Video raises new concerns over animal care at quarantine station

Video raises new concerns over animal care at quarantine station
Published: Mar. 30, 2015 at 8:45 PM HST|Updated: Mar. 30, 2015 at 9:00 PM HST
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HALAWA, OAHU (HawaiiNewsNow)

Christopher Rivera shot cell phone video recently that shows a canine in a blood stained kennel at the Animal Quarantine Station in Halawa.

"Like a one-foot trail all the way from the gate, all the way down into his house. It wasn't just fresh, it was dried up blood." said Rivera, who is a certified dog handler.

Acting state veterinarian Isaac Maeda said the dog in the video was agitated but wasn't neglected or abused by his staff.

"The animal looked like it had worn some nails down and was subsequently bleeding," he said.

Rivera posted the video on Facebook. It drew dozens of comments negative of the quarantine station. Several posts are from dog owners who complain of inferior care for their pets and animal mistreatment. One woman said she saw a quarantine worker kick her dog in the head. Another person claims to have witnessed a worker moving down a kennel run, spraying dogs with a hose.

"That's not something we would allow," Maeda said.

Shelly Boggus said last year her husband found their bulldog, Lola, nearly unconscious with a high fever.

"Lola's kennel was one of those that lined the street. And from the parking lot my husband could hear her gasping for air. She was leaning up against the kennel, unresponsive to him, glassy eyed, salivating in obvious distress. She was bleeding from her paws," Boggus said.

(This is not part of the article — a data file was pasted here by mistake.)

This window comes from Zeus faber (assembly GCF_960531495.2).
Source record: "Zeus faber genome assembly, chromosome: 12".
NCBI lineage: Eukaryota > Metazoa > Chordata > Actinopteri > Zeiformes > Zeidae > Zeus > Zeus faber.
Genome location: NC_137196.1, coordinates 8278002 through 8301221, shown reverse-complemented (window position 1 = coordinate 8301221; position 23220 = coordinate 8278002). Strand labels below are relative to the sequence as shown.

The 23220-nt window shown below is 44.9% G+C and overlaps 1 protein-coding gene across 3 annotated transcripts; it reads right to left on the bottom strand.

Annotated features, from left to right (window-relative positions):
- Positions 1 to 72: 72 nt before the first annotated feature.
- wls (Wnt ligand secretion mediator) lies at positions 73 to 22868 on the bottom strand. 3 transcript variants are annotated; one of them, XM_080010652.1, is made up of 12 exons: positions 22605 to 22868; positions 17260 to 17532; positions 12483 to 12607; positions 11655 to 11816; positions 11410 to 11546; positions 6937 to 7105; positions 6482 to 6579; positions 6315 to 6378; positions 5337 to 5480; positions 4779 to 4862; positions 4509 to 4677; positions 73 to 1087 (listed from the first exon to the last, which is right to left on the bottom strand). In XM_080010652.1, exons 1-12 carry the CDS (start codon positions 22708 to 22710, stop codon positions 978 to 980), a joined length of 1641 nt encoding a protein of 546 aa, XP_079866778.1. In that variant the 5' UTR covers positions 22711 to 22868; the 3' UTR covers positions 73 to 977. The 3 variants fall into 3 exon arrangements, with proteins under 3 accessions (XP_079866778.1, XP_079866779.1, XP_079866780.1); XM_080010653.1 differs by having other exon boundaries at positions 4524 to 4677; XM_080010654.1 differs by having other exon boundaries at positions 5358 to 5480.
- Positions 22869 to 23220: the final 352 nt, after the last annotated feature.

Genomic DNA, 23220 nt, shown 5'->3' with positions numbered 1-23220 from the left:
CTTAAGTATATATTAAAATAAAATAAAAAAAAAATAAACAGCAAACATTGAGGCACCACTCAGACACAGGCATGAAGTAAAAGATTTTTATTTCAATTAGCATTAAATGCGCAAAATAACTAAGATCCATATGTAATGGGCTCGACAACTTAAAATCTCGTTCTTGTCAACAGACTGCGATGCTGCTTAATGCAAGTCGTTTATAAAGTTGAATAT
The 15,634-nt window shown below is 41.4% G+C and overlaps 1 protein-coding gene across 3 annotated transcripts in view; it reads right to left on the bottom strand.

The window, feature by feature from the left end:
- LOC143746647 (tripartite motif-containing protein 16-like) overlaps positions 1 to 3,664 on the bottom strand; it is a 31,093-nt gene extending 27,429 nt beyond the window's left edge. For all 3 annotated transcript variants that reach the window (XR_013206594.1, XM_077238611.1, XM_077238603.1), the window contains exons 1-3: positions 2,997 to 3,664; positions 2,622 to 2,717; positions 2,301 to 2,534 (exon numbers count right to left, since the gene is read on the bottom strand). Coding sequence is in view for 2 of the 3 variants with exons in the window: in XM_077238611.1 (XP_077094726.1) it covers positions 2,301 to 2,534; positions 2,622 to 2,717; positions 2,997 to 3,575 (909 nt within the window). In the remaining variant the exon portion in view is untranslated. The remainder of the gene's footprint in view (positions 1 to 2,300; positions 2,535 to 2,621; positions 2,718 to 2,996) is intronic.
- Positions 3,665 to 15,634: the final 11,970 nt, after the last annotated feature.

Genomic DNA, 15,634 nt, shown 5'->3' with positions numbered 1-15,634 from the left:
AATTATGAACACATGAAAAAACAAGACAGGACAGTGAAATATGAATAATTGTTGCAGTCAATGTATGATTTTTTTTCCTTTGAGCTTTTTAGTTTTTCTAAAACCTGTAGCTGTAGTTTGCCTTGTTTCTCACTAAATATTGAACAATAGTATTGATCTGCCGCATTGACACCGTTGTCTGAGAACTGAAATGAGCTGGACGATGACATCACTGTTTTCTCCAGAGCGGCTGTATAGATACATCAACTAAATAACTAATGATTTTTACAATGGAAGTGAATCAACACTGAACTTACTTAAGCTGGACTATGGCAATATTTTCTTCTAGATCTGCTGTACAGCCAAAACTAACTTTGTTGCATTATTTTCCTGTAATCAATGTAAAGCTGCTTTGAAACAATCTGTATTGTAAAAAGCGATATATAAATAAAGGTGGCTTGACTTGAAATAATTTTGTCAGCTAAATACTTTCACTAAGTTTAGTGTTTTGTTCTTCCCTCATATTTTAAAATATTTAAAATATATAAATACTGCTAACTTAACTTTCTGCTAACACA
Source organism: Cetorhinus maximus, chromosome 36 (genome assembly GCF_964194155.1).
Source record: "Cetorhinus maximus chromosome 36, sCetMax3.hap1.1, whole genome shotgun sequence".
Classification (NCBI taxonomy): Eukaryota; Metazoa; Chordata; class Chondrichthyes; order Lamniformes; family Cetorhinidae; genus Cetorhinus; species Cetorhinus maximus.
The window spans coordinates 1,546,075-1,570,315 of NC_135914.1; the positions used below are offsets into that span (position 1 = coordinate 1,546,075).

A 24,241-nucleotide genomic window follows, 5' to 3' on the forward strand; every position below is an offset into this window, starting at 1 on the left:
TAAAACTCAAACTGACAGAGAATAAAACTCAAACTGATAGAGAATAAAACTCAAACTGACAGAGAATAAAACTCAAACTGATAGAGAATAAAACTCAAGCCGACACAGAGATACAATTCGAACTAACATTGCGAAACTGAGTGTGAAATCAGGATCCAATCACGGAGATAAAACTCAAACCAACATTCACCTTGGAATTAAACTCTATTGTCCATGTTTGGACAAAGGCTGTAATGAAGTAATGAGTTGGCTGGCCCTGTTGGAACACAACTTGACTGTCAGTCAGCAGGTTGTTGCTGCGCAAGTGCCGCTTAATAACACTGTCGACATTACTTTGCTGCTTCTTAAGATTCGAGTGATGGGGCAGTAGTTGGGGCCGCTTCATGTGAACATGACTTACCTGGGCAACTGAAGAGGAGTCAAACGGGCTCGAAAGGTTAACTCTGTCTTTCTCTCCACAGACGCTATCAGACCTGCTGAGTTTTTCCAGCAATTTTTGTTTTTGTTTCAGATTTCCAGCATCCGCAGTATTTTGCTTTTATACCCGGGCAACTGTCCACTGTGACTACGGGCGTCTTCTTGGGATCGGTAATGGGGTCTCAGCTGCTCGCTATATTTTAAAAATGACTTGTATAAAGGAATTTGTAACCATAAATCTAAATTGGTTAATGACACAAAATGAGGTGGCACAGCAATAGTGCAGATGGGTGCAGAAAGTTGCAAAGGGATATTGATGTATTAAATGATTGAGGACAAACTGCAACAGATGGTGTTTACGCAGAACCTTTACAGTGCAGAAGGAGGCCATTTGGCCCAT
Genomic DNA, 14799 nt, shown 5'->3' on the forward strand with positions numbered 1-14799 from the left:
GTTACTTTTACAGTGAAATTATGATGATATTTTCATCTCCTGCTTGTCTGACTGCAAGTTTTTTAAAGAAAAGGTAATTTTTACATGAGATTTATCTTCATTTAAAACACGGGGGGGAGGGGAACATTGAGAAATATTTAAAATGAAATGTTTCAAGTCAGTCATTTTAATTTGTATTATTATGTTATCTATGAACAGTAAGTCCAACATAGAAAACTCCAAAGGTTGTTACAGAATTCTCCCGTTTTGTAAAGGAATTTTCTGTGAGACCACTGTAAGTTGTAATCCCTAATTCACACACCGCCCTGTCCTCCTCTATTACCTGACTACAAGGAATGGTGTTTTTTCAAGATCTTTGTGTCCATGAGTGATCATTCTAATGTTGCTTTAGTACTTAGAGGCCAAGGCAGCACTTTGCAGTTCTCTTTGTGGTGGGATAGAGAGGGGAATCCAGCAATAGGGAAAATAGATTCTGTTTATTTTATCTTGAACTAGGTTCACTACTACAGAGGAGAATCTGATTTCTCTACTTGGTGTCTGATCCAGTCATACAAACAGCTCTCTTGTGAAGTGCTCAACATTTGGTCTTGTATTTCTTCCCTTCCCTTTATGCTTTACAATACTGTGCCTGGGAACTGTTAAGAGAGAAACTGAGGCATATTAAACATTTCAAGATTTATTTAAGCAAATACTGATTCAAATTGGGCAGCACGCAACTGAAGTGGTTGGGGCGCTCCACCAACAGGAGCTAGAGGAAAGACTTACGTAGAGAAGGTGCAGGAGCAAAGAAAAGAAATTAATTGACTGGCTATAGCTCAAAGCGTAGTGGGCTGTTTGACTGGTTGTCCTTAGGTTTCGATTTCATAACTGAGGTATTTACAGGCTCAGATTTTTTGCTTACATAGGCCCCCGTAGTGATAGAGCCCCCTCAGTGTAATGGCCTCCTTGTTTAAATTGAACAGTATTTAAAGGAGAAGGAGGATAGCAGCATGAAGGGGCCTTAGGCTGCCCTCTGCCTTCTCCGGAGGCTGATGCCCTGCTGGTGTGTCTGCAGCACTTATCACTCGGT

She said quarantine workers were slow to act and their complaints weren't fully investigated.

"Since August until now we have been raising awareness that something is not right there," Boggus said.

Maeda said his staff did everything they could for the Boggus's pet.

"From the station's standpoint, they didn't do anything in mistreating the animal. And they did what they needed to do to take care of it," he said. "Our operations supervisor, our veterinarians on staff, and the manager for that program and myself, we're all very open to any kind of complaints or concerns. Even daily, even minor things, they'll address it."

At Maeda's request, the U.S. Department of Agriculture inspected the quarantine station last year, but state officials denied our request for the report. State Rep. Tom Brower and other lawmakers also want more information from quarantine staff.

"It's hard because I think the state is caught in a tough place," he said. "If there is mismanagement then we have to look at it and make the changes."

Maeda said USDA recommendations only addressed facility upgrades and inspectors had no issues with quarantine care. As for the dog in the bloody kennel, Maeda said the owner isn't complaining, but he would not provide us with a name.

"She has been satisfied and happy with the care of the animal, and she has more than one animal (in quarantine)," he said.

The Animal Quarantine Station houses an average of 200 to 300 animals a day. The state mandates incoming pets be quarantined for up to 120 days to prevent rabies from entering the state.

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